6th December 2023
The planning system is fixed – or is it?
Alder King planning partner Gary Morris gives his view on what today’s increase in planning fees means for the sector.
So, today’s the day the planning system will be fixed! Planning fees have increased by up to 35% for majors, 25% for all other types of application. The ‘free go’ is a ‘free gone’. Fees are up, the waiting is over, right?
Anyone who has interacted with the planning system over the past few years will acknowledge that there is a ‘capacity’ issue and that most likely stems from a financial resource issue.
Planning is unlike other council services. It doesn’t require an immediate response. It’s not about a classroom of children with no teacher. It’s not about someone living on the streets. It’s not about potholes causing havoc with unsuspecting car suspensions (although there are plenty of those!). Indeed, it’s not like the myriad of other council services that need to be funded to avoid genuine immediate hardship or damage to health.
Depriving planning services of funding causes delays, and in many cases serious delays – delays on investment that creates jobs that help generate rates that help pay for pothole repairs, perhaps?
But at the end of the day, it’s still just a delay, a frustration, a cost – but not a life-critical cost.
So perhaps it’s understandable that the planning begging bowl is not, and should not, be at the front of the queue when annual budgets are decided.
So, as a headline, the increase in planning fees should be seen as good news.
It is well known that planning fees don’t cover the cost of dealing with planning applications, so a significant increase in the fees charged should help bridge the gap, right?
Well, that might be the case if the Government had ring-fenced the revenue from the planning application fee increase for delivering improvements in planning services. Doing so would have made paying up to 35% more for major application fees a somewhat easier pill for the development world to swallow.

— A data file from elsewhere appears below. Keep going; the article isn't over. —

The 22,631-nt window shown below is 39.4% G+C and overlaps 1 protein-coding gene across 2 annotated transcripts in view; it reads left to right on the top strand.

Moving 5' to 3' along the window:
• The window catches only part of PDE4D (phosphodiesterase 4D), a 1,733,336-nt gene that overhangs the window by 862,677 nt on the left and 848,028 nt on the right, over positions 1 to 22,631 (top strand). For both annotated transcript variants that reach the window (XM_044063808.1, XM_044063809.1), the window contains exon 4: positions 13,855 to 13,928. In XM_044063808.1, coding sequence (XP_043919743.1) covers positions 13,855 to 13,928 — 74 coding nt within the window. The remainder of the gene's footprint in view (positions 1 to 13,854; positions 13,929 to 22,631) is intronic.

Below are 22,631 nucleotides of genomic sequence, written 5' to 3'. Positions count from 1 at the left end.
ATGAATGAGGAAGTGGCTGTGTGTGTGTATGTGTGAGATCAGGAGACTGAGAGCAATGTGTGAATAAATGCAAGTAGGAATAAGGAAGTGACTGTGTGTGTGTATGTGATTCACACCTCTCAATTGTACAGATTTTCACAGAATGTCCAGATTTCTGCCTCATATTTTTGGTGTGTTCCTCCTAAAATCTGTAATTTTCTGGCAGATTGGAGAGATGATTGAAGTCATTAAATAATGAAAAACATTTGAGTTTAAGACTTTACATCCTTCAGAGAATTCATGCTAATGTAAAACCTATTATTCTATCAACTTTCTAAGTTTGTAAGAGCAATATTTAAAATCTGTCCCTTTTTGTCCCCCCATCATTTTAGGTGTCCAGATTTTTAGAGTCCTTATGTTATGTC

Even if the funds had been ring-fenced for planning services, it would have taken quite some time for the benefits to be felt. There isn’t an endless supply of good quality planners waiting to take up newly created positions in local authority planning teams – but the development world would, I’m sure, have afforded them a bit of patience in this regard, knowing that the horizon was glowing.
However, in a world where each new week tells us of another local Council ‘going bust’, I’m sure that Planning Services will be a fair way down the list when it comes to budget increases, regardless of revenue generation.
Rather than ring-fencing the extra fees for planning services, the Government has decided to give the development world a bigger stick to tickle the planning departments with – The Planning Guarantee, a little-used tool that theoretically allows applicants to ask for the application fee back if they’re still waiting for a decision.
The period beyond which a planning department is deemed to have ‘under-performed’ is being reduced for non-major applications from 26 weeks to 16 weeks.
But is this genuinely a tool that many planning professionals will be prepared to use? It is the ultimate end to a beautiful relationship.
I have only tried to use it once after nearly two years of getting no response from an authority (which shall remain unnamed) in relation to a scheme that my client had long since abandoned. Six months later I’m still waiting for a response from said authority on whether they under-performed.
So, will the planning system be fixed today? There will be an expectation that it will be the beginning of a fix, if nothing else, but I fear the reality might fall short of this, and not through the fault of the many hard-working local authority planners.
The planning system is becoming ever-more complicated to navigate and we’ll be lucky if the increased funding even covers the additional resources that will be needed for LPAs to deal with the BNG burden they have to face in April 2024. Some might say that we’ll be lucky to achieve Planning Neutrality, but that’s no reason to stop trying.
There can be no question that planning needed increased funding, but perhaps it also needs a sharper focus. With better tools, perhaps in the form of more progressive PD rights and National Development Management Policies, local planning authorities will be able to focus their resources on the things that matter the most. Funding alone won’t fix the problem, even if it finds its way to planning departments. Increasing fees is only the beginning.